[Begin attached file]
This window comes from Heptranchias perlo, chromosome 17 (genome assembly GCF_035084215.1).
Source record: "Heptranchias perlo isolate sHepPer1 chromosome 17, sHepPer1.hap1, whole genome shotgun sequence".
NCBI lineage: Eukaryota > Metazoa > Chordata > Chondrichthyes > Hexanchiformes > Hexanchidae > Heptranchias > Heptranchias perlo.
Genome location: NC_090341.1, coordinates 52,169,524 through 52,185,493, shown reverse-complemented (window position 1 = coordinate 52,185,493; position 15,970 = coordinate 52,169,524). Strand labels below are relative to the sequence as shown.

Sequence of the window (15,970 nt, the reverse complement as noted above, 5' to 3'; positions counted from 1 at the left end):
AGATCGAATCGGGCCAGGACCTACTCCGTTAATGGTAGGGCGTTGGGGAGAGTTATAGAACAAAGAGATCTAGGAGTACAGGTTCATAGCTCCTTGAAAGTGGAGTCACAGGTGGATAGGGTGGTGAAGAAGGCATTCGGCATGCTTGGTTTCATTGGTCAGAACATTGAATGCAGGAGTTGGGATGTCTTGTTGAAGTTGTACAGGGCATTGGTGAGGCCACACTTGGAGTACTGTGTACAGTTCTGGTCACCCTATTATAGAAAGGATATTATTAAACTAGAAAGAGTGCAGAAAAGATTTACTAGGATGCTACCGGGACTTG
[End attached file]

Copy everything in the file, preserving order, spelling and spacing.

This window comes from Heptranchias perlo, chromosome 17 (genome assembly GCF_035084215.1).
Source record: "Heptranchias perlo isolate sHepPer1 chromosome 17, sHepPer1.hap1, whole genome shotgun sequence".
NCBI lineage: Eukaryota > Metazoa > Chordata > Chondrichthyes > Hexanchiformes > Hexanchidae > Heptranchias > Heptranchias perlo.
Genome location: NC_090341.1, coordinates 52,169,524 through 52,185,493, shown reverse-complemented (window position 1 = coordinate 52,185,493; position 15,970 = coordinate 52,169,524). Strand labels below are relative to the sequence as shown.

Sequence of the window (15,970 nt, the reverse complement as noted above, 5' to 3'; positions counted from 1 at the left end):
AGATCGAATCGGGCCAGGACCTACTCCGTTAATGGTAGGGCGTTGGGGAGAGTTATAGAACAAAGAGATCTAGGAGTACAGGTTCATAGCTCCTTGAAAGTGGAGTCACAGGTGGATAGGGTGGTGAAGAAGGCATTCGGCATGCTTGGTTTCATTGGTCAGAACATTGAATGCAGGAGTTGGGATGTCTTGTTGAAGTTGTACAGGGCATTGGTGAGGCCACACTTGGAGTACTGTGTACAGTTCTGGTCACCCTATTATAGAAAGGATATTATTAAACTAGAAAGAGTGCAGAAAAGATTTACTAGGATGCTACCGGGACTTG